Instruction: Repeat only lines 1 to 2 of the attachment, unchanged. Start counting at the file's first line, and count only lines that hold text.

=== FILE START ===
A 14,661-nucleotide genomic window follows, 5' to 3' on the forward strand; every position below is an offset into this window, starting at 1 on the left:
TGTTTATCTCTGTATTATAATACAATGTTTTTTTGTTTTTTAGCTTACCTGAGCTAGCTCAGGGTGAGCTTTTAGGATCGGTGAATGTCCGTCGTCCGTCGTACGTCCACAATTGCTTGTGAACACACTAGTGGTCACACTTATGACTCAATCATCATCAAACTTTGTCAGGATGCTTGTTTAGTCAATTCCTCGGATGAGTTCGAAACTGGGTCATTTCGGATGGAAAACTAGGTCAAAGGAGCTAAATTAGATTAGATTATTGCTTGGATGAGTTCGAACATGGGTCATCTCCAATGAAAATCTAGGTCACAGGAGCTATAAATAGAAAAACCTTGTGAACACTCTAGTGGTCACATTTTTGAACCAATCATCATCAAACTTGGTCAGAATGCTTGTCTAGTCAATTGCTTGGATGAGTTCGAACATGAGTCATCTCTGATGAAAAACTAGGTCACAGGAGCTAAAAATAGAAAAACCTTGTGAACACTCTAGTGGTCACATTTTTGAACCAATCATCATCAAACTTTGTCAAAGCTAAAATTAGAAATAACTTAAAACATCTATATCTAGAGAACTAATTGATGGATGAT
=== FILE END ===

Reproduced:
A 14,661-nucleotide genomic window follows, 5' to 3' on the forward strand; every position below is an offset into this window, starting at 1 on the left:
TGTTTATCTCTGTATTATAATACAATGTTTTTTTGTTTTTTAGCTTACCTGAGCTAGCTCAGGGTGAGCTTTTAGGATCGGTGAATGTCCGTCGTCCGTCGTACGTCCACAATTGCTTGTGAACACACTAGTGGTCACACTTATGACTCAATCATCATCAAACTTTGTCAGGATGCTTGTTTAGTCAATTCCTCGGATGAGTTCGAAACTGGGTCATTTCGGATGGAAAACTAGGTCAAAGGAGCTAAATTAGATTAGATTATTGCTTGGATGAGTTCGAACATGGGTCATCTCCAATGAAAATCTAGGTCACAGGAGCTATAAATAGAAAAACCTTGTGAACACTCTAGTGGTCACATTTTTGAACCAATCATCATCAAACTTGGTCAGAATGCTTGTCTAGTCAATTGCTTGGATGAGTTCGAACATGAGTCATCTCTGATGAAAAACTAGGTCACAGGAGCTAAAAATAGAAAAACCTTGTGAACACTCTAGTGGTCACATTTTTGAACCAATCATCATCAAACTTTGTCAAAGCTAAAATTAGAAATAACTTAAAACATCTATATCTAGAGAACTAATTGATGGATGAT